In the world of cannabis, there are two truths. For some people, cannabis creates anxiety. And for others, cannabis is an effective way to manage anxiety. In fact, according to Anxiety.org, anxiety management is the second most popular reason for medical cannabis use. Research is still limited, but here’s what we know about treating anxiety with cannabis.
As with all things cannabis, research on the effects it has on anxiety is minimal. Anecdotal evidence is everywhere, which is why you’ll find recommendations from publications like Leafly about the best strains for anxiety. But at this point, evidence-based research is limited to primarily animal-based studies, with conflicting results that only serves to further muddy the waters. That’s not to say that individuals aren’t finding anxiety relief with cannabis, only that there is no recommended strain or dosing that has been clinically proven at this time. Still, many researchers are optimistic about science nailing down exactly that at some point in the future.
To date, research findings include:
- Confirming that CBD is linked to anxiety reduction, while THC is associated with promoting anxiety
- Those suffering with PTSD or chronic pain show a reduction in anxiety symptoms when using cannabi
- Chronic recreational users may be at risk of increased anxiety during withdrawal period
Research limitations, including small sample sizes and short testing periods, mean no definitive conclusions can be drawn about cannabis and anxiety. Currently, there are several clinical trials investigating how cannabis use affects anxiety.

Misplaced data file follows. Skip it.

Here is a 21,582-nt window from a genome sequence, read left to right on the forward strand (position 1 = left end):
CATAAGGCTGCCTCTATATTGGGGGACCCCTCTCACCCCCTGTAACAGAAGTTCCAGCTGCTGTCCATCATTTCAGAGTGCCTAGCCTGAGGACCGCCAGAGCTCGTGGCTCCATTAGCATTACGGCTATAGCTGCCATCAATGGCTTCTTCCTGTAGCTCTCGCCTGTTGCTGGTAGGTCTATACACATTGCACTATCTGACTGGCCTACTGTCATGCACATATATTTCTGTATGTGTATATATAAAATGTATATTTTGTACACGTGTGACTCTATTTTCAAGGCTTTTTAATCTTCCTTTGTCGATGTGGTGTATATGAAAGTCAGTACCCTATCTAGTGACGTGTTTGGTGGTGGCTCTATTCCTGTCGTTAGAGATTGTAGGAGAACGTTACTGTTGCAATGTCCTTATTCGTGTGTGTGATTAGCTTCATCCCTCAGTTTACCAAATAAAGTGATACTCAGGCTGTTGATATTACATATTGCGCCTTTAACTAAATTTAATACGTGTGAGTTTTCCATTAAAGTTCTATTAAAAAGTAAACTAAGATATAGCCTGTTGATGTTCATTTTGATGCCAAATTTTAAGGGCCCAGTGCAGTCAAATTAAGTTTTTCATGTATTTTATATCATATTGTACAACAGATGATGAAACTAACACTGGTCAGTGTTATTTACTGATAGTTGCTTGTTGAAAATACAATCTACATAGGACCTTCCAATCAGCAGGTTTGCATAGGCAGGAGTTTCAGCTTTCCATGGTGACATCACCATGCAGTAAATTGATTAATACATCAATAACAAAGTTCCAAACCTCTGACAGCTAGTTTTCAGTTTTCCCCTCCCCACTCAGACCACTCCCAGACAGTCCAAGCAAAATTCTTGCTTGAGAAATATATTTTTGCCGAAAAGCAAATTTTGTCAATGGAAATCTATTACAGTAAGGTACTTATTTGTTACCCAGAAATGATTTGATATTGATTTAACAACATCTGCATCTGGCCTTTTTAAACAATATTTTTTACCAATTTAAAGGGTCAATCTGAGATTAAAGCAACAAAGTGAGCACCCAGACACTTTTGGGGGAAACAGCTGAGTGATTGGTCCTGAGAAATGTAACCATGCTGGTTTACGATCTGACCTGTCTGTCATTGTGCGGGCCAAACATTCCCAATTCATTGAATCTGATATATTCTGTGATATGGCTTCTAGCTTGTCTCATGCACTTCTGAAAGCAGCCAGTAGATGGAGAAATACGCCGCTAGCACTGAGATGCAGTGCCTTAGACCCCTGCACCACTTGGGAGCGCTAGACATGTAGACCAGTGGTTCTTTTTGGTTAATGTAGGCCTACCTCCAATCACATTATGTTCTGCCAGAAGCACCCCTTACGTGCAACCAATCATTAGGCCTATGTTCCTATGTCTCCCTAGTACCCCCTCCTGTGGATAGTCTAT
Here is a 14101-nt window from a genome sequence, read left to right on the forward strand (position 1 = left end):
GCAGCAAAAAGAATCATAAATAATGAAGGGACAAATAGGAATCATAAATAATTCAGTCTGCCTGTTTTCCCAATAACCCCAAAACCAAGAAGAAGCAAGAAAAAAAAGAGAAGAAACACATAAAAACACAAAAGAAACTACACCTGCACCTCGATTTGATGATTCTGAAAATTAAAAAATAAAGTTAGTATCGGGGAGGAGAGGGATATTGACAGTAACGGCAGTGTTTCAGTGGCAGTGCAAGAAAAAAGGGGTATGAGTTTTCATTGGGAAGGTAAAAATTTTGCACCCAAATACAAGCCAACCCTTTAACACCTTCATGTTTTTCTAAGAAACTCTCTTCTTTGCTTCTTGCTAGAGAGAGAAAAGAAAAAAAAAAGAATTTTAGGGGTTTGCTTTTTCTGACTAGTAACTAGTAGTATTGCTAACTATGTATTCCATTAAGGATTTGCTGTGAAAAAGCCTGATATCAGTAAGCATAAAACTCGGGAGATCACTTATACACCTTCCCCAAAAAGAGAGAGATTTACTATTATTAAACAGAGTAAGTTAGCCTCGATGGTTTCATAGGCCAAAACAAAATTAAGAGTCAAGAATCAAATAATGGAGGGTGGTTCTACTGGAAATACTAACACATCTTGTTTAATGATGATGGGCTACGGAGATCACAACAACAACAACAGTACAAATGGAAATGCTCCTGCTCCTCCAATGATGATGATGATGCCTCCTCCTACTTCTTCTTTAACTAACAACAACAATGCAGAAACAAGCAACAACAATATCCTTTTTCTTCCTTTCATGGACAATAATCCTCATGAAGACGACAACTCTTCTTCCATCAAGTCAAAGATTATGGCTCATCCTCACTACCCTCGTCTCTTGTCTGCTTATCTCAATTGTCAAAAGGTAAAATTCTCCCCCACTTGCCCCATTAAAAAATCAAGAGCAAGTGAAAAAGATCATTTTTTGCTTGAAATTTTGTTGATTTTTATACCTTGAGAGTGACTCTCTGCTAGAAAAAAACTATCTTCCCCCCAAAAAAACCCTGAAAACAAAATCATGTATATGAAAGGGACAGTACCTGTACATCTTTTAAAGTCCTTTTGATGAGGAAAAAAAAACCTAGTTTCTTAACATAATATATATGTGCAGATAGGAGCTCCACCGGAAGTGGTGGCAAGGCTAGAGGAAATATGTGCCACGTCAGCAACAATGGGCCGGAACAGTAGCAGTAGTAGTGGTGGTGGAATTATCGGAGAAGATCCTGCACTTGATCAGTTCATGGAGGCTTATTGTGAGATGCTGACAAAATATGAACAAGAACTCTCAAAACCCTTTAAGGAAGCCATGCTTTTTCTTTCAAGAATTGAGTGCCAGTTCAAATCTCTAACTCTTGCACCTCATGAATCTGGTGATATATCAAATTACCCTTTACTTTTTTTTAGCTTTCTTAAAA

So What Do We Know?
The research to date aligns with conventional wisdom. It’s understood that both THC and CBD work with the brain in ways that impact anxiety. It’s also understood that CBD, the non-intoxicating cannabinoid, tends to offer a more consistent modulating effect on symptoms of anxiety. The exact science still eludes us, but opting for a high-CBD strain seems to be the best option.
For now, treating anxiety with cannabis is very much a trial-and-error process. Much of the information that can be found in support comes from anecdotal evidence or personal experience. If you’re interested in exploring cannabis for anxiety management, look for a high CBD or CBD only product. Ask a budtender for a recommendation, and be ready to discuss your desired effects, preferred consumption method, and level of experience. The more your budtender knows, the better equipped he or she will be to guide you. Start slowly with a low dose, and try to be methodical in gauging efficacy.